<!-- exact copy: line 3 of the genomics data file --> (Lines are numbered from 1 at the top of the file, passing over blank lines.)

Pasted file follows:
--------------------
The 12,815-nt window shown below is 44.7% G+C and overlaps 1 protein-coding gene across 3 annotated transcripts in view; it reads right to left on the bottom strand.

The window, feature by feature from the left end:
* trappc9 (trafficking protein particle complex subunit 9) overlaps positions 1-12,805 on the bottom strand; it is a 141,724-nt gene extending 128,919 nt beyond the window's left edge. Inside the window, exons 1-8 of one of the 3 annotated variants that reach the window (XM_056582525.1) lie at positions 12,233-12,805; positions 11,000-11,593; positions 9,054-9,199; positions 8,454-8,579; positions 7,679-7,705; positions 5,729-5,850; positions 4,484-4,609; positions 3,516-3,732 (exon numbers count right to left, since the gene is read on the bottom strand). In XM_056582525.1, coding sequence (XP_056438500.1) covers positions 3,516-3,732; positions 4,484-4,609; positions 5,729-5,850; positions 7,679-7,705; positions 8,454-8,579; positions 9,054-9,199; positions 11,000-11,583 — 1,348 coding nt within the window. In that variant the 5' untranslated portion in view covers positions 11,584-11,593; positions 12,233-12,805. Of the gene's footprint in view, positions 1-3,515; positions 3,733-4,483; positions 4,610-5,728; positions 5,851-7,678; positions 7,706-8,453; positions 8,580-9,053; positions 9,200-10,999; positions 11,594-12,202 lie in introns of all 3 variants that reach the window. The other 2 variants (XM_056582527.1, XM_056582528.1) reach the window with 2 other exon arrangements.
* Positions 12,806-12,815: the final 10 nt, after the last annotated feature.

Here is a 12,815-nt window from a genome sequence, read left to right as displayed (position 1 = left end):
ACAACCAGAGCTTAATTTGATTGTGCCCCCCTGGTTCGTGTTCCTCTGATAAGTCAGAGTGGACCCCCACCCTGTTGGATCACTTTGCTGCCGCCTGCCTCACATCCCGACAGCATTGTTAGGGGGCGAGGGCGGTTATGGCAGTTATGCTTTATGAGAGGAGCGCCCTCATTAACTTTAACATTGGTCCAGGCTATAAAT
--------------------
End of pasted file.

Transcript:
* trappc9 (trafficking protein particle complex subunit 9) overlaps positions 1-12,805 on the bottom strand; it is a 141,724-nt gene extending 128,919 nt beyond the window's left edge. Inside the window, exons 1-8 of one of the 3 annotated variants that reach the window (XM_056582525.1) lie at positions 12,233-12,805; positions 11,000-11,593; positions 9,054-9,199; positions 8,454-8,579; positions 7,679-7,705; positions 5,729-5,850; positions 4,484-4,609; positions 3,516-3,732 (exon numbers count right to left, since the gene is read on the bottom strand). In XM_056582525.1, coding sequence (XP_056438500.1) covers positions 3,516-3,732; positions 4,484-4,609; positions 5,729-5,850; positions 7,679-7,705; positions 8,454-8,579; positions 9,054-9,199; positions 11,000-11,583 — 1,348 coding nt within the window. In that variant the 5' untranslated portion in view covers positions 11,584-11,593; positions 12,233-12,805. Of the gene's footprint in view, positions 1-3,515; positions 3,733-4,483; positions 4,610-5,728; positions 5,851-7,678; positions 7,706-8,453; positions 8,580-9,053; positions 9,200-10,999; positions 11,594-12,202 lie in introns of all 3 variants that reach the window. The other 2 variants (XM_056582527.1, XM_056582528.1) reach the window with 2 other exon arrangements.